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German 8x57 combat load?

Discussion in 'Handloading and Reloading' started by BsChoy, Nov 12, 2006.

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  1. BsChoy

    BsChoy Member

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    Please correct me if I am wrong but was the 1940's combat round of the Reich a 150 spitzer at 2900 fps?? Trying to get my Mauser to shoot POA with the correct settings on the sights.
     
  2. Cosmoline

    Cosmoline Member

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    I think it was 154 grain spizter at about 2,800 - 2,900 fps. depending on barrel length.
     
  3. Hud

    Hud Member

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    Cosmoline is correct on the velcities for the 154 gr. bullet, but that was the earlier S-type cartridge .323 bullet. The primary German combat round in WW2 as the sS-type with a bullet wt. of 198 gr. and a velocity of approx. 2500 fps.

    Regards, Hud
     
  4. Cosmoline

    Cosmoline Member

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    That's right, I forgot about the upgrade. Brute of a cartridge, either way.
     
  5. BsChoy

    BsChoy Member

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    I had heard it was the other way around and they went from the 195 grain to the 150-154 grain to keep up with the 30-06 and the 303 as they were flatter shooting?
     
  6. toecutter

    toecutter Member

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    The German 98's (large ring) have been loaded with two types of bullets, during WW1 they were loaded the same as the machinegun ammo, with a 194gr FMJ-BT bullet. This was the standard for most of the war.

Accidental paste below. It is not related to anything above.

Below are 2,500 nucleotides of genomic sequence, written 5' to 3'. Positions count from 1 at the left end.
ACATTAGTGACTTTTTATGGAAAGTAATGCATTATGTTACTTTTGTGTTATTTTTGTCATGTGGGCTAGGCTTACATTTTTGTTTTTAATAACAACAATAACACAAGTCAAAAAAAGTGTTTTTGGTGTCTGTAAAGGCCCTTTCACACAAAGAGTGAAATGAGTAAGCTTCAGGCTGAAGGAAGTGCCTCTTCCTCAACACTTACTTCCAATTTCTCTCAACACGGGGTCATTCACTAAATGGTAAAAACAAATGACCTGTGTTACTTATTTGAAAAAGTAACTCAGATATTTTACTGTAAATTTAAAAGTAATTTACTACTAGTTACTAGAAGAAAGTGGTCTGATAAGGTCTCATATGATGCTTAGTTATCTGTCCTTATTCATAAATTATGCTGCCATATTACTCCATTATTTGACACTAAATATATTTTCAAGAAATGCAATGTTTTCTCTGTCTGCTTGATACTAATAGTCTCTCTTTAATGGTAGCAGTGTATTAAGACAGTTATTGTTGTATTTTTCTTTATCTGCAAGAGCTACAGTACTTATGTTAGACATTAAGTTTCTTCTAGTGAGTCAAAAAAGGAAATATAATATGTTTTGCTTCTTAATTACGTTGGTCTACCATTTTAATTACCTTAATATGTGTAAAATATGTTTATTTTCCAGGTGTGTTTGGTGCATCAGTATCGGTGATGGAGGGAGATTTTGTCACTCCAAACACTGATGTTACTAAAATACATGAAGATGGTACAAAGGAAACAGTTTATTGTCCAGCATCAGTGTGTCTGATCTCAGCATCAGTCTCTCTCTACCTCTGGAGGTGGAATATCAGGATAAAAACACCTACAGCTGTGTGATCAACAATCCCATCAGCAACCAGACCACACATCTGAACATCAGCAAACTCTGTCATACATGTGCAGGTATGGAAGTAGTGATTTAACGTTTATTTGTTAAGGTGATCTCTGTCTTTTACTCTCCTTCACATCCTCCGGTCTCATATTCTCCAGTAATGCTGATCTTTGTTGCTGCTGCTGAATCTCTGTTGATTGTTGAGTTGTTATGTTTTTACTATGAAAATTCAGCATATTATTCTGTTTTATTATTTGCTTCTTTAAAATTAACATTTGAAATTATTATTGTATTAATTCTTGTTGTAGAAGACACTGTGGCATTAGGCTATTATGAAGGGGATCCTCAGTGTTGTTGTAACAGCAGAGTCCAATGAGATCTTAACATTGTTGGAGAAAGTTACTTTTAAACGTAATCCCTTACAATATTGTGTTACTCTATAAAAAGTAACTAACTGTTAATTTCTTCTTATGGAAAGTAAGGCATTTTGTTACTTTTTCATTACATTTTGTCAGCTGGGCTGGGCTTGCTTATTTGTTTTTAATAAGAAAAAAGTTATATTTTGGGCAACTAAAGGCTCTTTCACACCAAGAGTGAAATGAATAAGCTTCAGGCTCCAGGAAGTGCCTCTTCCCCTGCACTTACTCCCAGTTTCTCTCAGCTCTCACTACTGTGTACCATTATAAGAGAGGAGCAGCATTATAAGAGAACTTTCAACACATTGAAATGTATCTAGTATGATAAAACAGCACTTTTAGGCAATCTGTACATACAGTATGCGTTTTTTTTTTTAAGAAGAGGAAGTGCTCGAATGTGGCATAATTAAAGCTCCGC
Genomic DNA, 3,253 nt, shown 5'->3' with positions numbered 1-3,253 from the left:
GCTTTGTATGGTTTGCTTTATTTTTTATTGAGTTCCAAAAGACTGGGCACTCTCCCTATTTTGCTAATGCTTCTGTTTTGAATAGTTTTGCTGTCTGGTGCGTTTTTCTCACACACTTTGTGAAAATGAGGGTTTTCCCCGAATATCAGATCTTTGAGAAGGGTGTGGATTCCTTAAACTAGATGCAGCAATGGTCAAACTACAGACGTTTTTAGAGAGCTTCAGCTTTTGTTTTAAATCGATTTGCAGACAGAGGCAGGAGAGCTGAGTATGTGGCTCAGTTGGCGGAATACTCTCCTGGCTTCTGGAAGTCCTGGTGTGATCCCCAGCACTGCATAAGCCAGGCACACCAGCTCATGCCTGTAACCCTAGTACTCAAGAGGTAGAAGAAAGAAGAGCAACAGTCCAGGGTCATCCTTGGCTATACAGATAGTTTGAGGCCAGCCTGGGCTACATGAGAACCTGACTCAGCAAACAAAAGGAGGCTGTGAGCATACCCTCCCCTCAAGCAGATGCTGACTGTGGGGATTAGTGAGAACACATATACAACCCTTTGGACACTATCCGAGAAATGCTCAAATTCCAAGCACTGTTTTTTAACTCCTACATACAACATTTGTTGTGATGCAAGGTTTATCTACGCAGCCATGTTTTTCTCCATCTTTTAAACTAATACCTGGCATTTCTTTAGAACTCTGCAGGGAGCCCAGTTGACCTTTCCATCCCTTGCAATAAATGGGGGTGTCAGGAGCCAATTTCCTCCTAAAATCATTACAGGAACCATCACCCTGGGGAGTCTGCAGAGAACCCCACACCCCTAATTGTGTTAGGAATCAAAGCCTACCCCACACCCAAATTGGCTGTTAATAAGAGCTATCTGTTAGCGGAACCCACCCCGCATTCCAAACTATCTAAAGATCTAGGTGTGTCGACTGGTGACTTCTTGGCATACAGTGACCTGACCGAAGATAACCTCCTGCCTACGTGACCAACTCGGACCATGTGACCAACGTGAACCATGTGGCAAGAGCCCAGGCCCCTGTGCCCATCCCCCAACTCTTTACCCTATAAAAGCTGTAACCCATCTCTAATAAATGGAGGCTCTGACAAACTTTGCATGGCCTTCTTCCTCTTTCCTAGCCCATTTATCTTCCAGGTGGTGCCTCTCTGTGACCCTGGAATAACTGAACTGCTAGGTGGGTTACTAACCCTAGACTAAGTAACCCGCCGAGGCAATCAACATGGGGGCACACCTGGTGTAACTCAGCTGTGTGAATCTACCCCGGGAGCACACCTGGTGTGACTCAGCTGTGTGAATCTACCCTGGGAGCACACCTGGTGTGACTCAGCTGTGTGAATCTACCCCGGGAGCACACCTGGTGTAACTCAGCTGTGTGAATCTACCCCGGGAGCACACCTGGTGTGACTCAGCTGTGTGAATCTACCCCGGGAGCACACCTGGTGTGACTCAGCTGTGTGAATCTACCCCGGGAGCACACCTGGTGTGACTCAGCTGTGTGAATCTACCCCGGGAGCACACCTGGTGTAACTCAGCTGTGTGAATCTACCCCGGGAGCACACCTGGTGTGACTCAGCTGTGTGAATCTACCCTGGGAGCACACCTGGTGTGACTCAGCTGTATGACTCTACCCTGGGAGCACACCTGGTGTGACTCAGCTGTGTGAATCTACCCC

Later, when they moved to the 98K, the germans started making bullets in 154gr since it had lighter recoil. This was standard through WW2, the machineguns continued to use the 198gr FMJ-BT bullet. I think muzzle velocity in both was close to 2900FPS.

    For the most part though, few people offer bullets that are ballistically close to either. Most bullets for the 8mm are flat base, soft points. There is currently a large amount of resurgence in 8mm with the great availability of surplus mausers from Big 5 and other places. Most of the big gun stores in the area carry some type of cheap surplus-ish 8mm ammo. The days of endless supplies of turkish 8mm ammo at $4 a bandolier are pretty much over. Cheaper than dirt, and a few other places still have yugoslav surplus ammo available in 900rd tins. This ammo is basically identical to the machinegun ammo. It's 194gr FMJ-BT that is punishing to shoot. There are a few other manufacturers doing new runs of 8mm mauser. From what I've seen, most of this is made by Prvi Partisan (I think they're yugoslavian). And it's available for around $6-$8/box.

    If you are interested in reloading something that is "period correct" for this rifle, you may be able to find projectiles made by Prvi that are of the 198 or 154gr variety. This would be the best place to start.

    Realistically, the range table on most of the mausers is a guideline at best. Even out to 300 yards I've never had to adjust my sights in a way that was close to the range table to hit what I was shooting at.

    While I load 8mm occasionally, I typically reload overstock 8mm soft point bullets I get from a local gun shop who seems to get a lot of odd-lot bullets. Prvi might be a cheaper solution for plinking bullets than buying OTS bullets.
     
  7. Hud

    Hud Member

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  8. Deanimator

    Deanimator Member

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    The old Hanson/Prvi Partizan FMJ load was an equivalent to this. In my experience, it shot pretty well, and elevation was where it should have been in my KAR98k.

    Don't know about the current Prvi Partizan ammo. I'd bet it's similar.
     
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